It’s been a busy past few weeks, despite basically being able to set my own schedule. I took the last of the three licensing exams (and passed), have finally finished applying to fellowship, and am most of the way through a bunch of chart reviews. Last weekend we had a surprise visit from two dear friends, and took them to see the Tall Ships and eat fried clams. This weekend was much more of a work weekend–Saturday we spent much of the day hurriedly packing and moving my junk to my new home about 20 miles south on the Bay.
On Sunday, we decided we needed an adventure and hit the highway to the Long and Ell Ponds reservation (Audubon/Nature Conservancy/DEM) to hike. The description on ASRI’s website was succinct, so we had no idea what to expect. Other hikes in this area have ranged from boring to fantastic.
We were not disappointed. Almost immediately the well-blazed trail headed through a rhododendron forest over boulders and wound up a large rock mass to a 3-way fork. One branch led to a lookout on a granite ledge over Ell Pond, a national landmark with a plaque to prove it. A beaten path leads from the far end of the ledge through the trees down to the edge of the pond. The only sounds we could hear as we stood by the side of the pond were the wind and the far-off drone of an airplane.
The middle fork, labeled “Hemlock Forest,” drops steeply down a rocky cleft over rock steps. In my experience, it’s uncommon to find such a rugged trail in this part of New England, and it was a delightful surprise! The trail winds through more rhododendrons, over a brook on well-constructed bridge, and up and down more ledges. It passes the southern edge of Long Pond and eventually breaks out by a parking lot near the end on the pond, then takes a hairpin turn through a dense shrubby forest. At this point, the bugs came out in force and we had to pick up the pace a bit. The trail breaks out onto a large flat ledge where we saw the backside of a white tailed deer crashing through the woods, and a ton of attractive black and white dragonflies. From there it heads back into the trees and snakes around large and s mall boulders, many piled up in rock walls or cairns by farmers long ago. We turned around at the point where the path comes near the shore of Asheville Pond. Standing on the rocks amongst the waterlilies, it felt like we were in the middle of nowhere. (Later we found out that we were a short distance from another parking area.)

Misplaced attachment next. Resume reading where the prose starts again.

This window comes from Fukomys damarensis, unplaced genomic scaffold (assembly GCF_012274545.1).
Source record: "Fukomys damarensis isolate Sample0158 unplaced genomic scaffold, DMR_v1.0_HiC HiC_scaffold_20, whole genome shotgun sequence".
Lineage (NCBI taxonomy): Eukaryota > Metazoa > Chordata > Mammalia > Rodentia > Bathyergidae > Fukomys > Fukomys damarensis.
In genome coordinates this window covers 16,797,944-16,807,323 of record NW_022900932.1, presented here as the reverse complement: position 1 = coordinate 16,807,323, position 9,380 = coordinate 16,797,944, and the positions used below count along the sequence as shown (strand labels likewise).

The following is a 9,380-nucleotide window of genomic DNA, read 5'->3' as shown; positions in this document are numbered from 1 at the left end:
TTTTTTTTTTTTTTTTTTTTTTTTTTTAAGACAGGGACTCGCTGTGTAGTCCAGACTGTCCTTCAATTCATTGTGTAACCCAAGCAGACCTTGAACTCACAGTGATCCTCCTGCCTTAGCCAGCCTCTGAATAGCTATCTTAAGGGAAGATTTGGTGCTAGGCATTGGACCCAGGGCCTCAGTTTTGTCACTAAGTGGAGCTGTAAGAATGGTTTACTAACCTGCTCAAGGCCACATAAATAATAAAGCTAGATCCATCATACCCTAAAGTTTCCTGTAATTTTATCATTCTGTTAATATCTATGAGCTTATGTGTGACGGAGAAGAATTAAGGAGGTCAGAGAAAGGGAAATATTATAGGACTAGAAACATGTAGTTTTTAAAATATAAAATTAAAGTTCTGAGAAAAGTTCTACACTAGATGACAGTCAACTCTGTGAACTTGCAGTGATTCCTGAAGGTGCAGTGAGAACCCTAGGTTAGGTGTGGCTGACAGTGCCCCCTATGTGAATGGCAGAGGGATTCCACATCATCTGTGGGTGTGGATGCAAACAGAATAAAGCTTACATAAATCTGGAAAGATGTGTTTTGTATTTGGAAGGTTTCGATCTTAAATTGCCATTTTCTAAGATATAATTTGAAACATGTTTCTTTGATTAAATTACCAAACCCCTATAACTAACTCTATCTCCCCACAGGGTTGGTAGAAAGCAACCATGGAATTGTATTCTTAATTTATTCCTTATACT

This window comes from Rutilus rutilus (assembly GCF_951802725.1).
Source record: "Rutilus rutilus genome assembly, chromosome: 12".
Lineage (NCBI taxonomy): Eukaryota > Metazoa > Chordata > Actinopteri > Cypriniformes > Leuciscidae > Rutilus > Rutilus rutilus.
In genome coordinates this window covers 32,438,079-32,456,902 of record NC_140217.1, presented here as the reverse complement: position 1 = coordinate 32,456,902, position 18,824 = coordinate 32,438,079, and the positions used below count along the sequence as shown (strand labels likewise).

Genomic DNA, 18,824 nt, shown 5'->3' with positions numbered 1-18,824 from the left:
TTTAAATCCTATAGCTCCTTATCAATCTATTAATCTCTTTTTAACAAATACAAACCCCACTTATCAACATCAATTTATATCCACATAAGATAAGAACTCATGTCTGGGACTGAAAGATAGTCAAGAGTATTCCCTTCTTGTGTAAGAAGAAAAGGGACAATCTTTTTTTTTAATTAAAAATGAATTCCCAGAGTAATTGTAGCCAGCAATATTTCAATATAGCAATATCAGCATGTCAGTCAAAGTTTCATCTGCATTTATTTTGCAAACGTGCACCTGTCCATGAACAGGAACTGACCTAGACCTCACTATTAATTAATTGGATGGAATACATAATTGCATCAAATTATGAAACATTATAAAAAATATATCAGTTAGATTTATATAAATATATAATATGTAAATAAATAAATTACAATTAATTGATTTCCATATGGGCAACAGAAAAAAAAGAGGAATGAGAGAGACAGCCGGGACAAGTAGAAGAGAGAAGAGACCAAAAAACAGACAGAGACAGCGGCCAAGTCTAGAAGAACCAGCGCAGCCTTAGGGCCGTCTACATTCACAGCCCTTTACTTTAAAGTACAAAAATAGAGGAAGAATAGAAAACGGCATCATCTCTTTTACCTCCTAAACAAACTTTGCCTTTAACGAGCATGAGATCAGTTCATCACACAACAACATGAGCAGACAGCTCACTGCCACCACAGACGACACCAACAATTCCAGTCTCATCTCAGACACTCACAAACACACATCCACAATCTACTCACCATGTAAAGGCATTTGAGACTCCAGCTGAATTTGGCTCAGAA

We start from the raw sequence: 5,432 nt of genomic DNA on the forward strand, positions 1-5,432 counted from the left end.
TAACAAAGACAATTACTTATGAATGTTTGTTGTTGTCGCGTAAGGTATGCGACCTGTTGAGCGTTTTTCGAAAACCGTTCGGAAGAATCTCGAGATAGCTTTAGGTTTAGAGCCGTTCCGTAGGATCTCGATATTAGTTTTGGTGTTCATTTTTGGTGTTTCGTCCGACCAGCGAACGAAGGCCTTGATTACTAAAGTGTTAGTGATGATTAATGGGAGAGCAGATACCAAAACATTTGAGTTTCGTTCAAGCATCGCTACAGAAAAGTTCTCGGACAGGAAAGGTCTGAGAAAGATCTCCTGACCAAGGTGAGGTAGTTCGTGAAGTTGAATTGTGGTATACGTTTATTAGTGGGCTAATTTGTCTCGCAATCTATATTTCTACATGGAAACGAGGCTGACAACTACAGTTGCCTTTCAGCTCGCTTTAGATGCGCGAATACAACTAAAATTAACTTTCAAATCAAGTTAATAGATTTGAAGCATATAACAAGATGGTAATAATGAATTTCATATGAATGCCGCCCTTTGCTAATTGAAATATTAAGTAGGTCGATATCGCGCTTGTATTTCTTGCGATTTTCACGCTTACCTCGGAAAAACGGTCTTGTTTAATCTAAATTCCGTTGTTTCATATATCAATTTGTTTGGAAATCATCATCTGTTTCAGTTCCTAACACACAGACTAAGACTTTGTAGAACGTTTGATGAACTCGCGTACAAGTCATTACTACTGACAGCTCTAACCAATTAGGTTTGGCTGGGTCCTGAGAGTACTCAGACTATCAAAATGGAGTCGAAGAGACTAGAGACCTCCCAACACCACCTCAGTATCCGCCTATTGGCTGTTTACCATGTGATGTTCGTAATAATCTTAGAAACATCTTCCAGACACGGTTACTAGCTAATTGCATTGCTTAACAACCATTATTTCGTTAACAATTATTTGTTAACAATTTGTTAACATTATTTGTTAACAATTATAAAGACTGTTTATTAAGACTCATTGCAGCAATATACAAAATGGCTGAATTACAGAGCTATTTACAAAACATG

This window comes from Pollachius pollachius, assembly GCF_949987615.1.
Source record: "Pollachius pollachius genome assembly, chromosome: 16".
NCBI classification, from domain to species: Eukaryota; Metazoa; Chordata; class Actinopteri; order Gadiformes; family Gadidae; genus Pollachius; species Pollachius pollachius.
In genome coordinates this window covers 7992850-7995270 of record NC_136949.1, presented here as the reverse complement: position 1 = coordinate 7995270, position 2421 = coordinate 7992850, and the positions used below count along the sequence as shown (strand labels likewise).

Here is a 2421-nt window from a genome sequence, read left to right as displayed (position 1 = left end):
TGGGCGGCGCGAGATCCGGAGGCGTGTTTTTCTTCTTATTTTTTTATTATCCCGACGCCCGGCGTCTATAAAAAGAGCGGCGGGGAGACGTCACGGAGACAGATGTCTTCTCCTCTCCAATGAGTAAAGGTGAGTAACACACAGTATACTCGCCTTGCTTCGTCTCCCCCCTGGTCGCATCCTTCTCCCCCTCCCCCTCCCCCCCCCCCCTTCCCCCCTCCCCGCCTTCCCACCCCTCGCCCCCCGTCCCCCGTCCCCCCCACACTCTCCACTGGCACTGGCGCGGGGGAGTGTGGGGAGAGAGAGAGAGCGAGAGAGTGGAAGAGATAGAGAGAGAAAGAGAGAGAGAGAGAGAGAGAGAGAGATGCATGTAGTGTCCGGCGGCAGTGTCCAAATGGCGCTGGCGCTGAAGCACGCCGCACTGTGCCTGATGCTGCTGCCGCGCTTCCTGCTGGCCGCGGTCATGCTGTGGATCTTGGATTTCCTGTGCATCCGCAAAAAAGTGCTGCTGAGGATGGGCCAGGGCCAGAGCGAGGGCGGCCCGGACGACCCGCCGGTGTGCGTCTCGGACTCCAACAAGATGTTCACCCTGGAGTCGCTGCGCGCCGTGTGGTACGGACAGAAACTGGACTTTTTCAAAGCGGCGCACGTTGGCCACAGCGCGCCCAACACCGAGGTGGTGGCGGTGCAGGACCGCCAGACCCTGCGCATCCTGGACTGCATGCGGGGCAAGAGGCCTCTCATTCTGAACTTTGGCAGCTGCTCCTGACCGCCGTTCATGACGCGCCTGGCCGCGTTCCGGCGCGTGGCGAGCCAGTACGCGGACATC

One neat feature of this trail was a section that ran along a ridge of granite that protruded out of the forest around it. H was so taken with it that he had to capture it on film.
On the way back, we took the third branch to Long Pond. This path ran along the tops of rock masses high above the edge of the pond, then dips down into the forest and comes up next to a huge boulder. From the far end of the boulder it was an easy scramble up to the top, and we were rewarded with views of the pond and the forest. By this point it had started to rain a bit, so no pictures. The ominous clouds finally forced us to head reluctantly back to the car.
It was a fantastic little hike. It looks like the trail actually connects to a longer network of trails to explore–and we will definitely return to do so. We are gearing up for vacation in the Whites later this week and this was a perfect warm up.